In the case at hand, qcz(“1″) is -8.5 sd: appropriate for Russian Arctic data.

        The corresponding conversion for SQA is given by:

        qca =function(A,unit=.05,base=-1) (alphabet36$number[alphabet36$alpha==A]+base)*unit

        This gives a value of 0.15. The manual says:

        alpha: provides a measure of the reliability of the QC: it has a roughly inverse relationship with the number of observations available nearby (smaller alpha values indicate more data).

        Hard to say what this means in the present context.

        Like GISTEMP, some of these methods seem to have been developed for much smaller computers. Screening values by std deviation is a sensible precaution, the prevalence of extreme values should also prompt the keepers of the data set to question their programming of the Russian data.

  17. 007
    Posted Sep 1, 2010 at 10:27 AM | Permalink | Reply

    How did you select the gridcells you used?

    Steve - I explained Honiara in the post. I did a post last year on Hawaii gridcell.

  18. Geoff Sherrington
    Posted Sep 5, 2010 at 5:22 AM | Permalink | Reply

    From: International Comprehensive Ocean-Atmosphere Data Set (ICOADS): Release 2.5 Long Marine Reports/Fixed-length (LMR6/LMRF6) 15 March 2010 as linked above:

    “However, if no mapping was defined by Table 14, the original 8-bit ascii character, or a translation of the original 8-bit ebcdic character into ascii, was stored according to rule d) above (ebcdic translation was accomplished using the reversible mapping described in ).

    The statement about reversible mapping should be applied with caution.

    At the foundation of ebcdic, there were two binary characters available to assign sign as + or -. Clearly, only one character is needed, so one can make a convention that 0 means positive. Countries or organisations can comply with this convention, but maybe some did not. Let’s assume all did and that the other mathematical portions of reverse mapping are ok.

    Next, consider the surveying part of this statement using latitude as an example. The Equator is designated 0 degrees and the poles up to +90 deg at North Pole and – 90 deg at South Pole. Data entry in the southern hemisphere thus required many entries for the minus sign (the plus sign was no punch). Some spatial data users in countries like Australia altered the local rules in the early days of computing and decided that for them, all SH latitude data would be positive. This also simplified some calculations in geodesy and gave more intuitive mathematics.

    Crew of a ship visiting Australia might not have known about, or declined to use, this convention. Therefore, theoretically, each SH ebcdic conversion should be checked to see what happened. A German ship visiting Honiara at 9 deg 23 min south would be a candidate for this type of “convention error”. Honiara became part of British Solomon Islands Protectorate in 1893 and so the main rules could be expected to come from Great Britain. But trade, commerce and warfare at times were strongly liked to Australia. Places close to the Equator would be especially susceptible to this convention error.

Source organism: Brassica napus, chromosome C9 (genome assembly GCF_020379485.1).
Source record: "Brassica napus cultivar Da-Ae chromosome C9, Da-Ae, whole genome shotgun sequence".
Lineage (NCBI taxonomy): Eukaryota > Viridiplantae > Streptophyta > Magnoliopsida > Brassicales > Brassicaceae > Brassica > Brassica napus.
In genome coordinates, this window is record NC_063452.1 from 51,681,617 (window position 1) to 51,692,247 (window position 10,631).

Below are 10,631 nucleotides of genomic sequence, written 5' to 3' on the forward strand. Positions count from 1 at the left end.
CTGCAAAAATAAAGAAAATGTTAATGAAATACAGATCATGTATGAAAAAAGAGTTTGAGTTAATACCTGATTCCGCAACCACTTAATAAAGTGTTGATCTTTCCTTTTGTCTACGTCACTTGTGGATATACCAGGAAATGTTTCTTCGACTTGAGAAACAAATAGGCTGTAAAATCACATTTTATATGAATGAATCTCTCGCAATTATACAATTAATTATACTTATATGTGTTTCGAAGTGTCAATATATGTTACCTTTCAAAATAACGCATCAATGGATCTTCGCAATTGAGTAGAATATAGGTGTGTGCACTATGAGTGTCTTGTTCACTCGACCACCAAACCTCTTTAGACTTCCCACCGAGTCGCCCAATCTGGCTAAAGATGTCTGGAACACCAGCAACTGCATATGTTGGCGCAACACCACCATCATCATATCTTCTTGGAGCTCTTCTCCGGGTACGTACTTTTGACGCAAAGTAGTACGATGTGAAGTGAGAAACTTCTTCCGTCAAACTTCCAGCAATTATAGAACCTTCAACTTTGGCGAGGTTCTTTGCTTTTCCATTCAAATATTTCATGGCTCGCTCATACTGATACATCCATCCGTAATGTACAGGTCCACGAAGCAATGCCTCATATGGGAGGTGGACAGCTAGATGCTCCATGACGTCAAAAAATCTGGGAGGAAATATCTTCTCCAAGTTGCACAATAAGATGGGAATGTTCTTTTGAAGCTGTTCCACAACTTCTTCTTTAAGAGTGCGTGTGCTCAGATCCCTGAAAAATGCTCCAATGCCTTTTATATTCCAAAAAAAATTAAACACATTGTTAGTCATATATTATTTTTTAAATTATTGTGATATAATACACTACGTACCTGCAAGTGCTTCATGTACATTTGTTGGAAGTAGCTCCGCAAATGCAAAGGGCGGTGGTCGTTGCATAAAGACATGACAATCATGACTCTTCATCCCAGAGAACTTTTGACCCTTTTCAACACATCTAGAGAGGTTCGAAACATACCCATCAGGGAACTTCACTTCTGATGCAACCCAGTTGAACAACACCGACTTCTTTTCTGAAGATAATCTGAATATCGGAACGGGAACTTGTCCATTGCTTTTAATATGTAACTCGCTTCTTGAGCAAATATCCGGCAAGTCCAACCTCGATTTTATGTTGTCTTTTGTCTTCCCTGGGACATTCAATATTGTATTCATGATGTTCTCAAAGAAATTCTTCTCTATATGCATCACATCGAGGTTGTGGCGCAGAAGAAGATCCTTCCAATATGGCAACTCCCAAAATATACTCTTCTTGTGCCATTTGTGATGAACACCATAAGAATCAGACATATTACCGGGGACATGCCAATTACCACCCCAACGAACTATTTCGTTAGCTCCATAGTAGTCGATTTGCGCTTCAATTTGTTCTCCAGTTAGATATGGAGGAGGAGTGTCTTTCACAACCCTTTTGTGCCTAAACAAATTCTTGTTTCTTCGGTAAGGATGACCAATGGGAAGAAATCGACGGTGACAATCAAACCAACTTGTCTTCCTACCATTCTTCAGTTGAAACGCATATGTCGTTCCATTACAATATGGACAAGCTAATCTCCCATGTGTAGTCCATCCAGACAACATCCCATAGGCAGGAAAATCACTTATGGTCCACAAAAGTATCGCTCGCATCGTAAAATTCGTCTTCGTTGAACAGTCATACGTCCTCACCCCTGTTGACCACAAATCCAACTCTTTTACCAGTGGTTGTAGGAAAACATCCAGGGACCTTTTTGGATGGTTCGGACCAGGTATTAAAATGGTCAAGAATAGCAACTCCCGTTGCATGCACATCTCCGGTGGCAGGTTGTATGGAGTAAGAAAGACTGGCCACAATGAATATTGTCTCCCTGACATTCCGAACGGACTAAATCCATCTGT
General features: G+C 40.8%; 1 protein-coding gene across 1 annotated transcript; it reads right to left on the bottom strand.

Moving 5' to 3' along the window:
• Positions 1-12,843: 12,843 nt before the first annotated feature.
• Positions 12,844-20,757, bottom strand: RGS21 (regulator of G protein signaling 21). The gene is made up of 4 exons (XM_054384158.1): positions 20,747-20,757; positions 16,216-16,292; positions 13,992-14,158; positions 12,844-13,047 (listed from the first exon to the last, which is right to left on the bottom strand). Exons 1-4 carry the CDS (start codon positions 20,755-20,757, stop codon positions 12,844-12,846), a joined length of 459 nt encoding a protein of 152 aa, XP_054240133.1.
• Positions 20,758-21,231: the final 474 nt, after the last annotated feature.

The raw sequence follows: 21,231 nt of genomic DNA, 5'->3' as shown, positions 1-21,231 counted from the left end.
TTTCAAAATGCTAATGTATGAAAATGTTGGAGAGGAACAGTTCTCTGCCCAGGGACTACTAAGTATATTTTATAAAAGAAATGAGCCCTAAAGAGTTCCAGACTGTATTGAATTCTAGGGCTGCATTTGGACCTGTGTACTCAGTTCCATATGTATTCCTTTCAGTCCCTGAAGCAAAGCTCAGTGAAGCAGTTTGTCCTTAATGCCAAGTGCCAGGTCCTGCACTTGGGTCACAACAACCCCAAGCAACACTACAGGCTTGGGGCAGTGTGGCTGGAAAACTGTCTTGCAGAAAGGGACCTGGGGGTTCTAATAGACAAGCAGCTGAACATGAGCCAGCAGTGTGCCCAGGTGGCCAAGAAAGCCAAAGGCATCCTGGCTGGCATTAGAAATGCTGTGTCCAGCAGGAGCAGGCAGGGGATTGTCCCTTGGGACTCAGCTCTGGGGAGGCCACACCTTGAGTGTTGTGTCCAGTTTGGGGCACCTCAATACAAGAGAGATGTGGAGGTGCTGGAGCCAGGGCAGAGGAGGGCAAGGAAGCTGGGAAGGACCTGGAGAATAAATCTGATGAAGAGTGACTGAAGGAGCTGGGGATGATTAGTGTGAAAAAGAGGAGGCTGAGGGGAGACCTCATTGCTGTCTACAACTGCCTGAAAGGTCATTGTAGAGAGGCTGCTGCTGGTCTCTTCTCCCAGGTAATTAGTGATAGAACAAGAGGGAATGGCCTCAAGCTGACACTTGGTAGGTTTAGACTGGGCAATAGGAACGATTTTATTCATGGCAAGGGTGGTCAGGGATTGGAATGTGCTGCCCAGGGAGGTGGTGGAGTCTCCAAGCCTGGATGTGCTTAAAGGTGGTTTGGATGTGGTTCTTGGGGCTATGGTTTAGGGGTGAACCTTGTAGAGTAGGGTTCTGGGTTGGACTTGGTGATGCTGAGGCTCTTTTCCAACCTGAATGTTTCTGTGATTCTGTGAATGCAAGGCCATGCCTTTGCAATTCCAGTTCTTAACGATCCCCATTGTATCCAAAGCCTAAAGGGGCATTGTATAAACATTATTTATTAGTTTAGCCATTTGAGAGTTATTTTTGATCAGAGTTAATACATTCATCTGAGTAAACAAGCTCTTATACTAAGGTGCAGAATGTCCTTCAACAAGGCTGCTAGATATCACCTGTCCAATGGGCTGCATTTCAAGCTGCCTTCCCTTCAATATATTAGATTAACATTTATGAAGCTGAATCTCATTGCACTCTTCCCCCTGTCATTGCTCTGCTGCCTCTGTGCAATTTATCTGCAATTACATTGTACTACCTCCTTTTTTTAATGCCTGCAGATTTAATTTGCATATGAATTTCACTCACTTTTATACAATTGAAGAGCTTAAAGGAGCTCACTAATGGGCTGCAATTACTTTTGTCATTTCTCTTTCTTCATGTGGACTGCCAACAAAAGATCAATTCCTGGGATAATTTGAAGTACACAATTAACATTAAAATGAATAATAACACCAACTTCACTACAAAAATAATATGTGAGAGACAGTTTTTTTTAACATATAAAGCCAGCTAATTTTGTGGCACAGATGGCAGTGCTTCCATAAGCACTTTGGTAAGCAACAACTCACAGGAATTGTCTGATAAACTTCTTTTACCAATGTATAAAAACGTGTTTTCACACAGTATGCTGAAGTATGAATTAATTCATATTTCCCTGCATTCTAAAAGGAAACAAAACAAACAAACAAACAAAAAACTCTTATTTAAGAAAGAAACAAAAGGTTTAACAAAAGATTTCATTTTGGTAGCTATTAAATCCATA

This is but one example of a global problem that could be difficult to correct by a global instruction in soft-lmr or similar. It is a problem of local convention, needing a case by case check.

    It arises again with longitude, which can be expressed as Greenwich meridian = 0, other places up to + or – 180 degrees; alternatively, Greenwich = 0, all other places up to + 360 degrees. By convention, different countries or even different ships’ navigators might have adopted one of the conventions. The converter needs to know the convention in each case. It arises again for day dates, because the International Date Line does not follow the 180 degree meridian. Part of Fiji, for example, is East of 180 and part is West, but it is all at to the west if the IDL.

    This type of “change the convention” complication is likely to occur in other applications, such as the number of points on a compass rose and is particulay a worry with “anomaly data” or deltas which are a shorthand way to represent data.

    The erratic results shown in Steve’s vanilla graph one above have the appearance of errors of conventions. There are other explanations. I write this note as theoretical, not having checked to see what has already been documented as corrected and how.

    • Alex Heyworth
      Posted Sep 6, 2010 at 9:37 PM | Permalink | Reply

      Re: Geoff Sherrington (Sep 5 05:22),
      It arises again with longitude, which can be expressed as Greenwich meridian = 0, other places up to + or – 180 degrees; alternatively, Greenwich = 0, all other places up to + 360 degrees. By convention, different countries or even different ships’ navigators might have adopted one of the conventions. The converter needs to know the convention in each case.

      Not to mention the occasional habit of the French of measuring longitude from Paris, rather than Greenwich.

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    [...] A First Look at ICOADS For quite a while, I’ve urged people interested in gridded temperatures to really look at the SST data – [...] [...]

  2. [...] Ron Broberg Leave a Comment Steve McIntyre begins a tour of ICOADS sea surface temperature data: A First Look at ICOADS ICOADS – [...]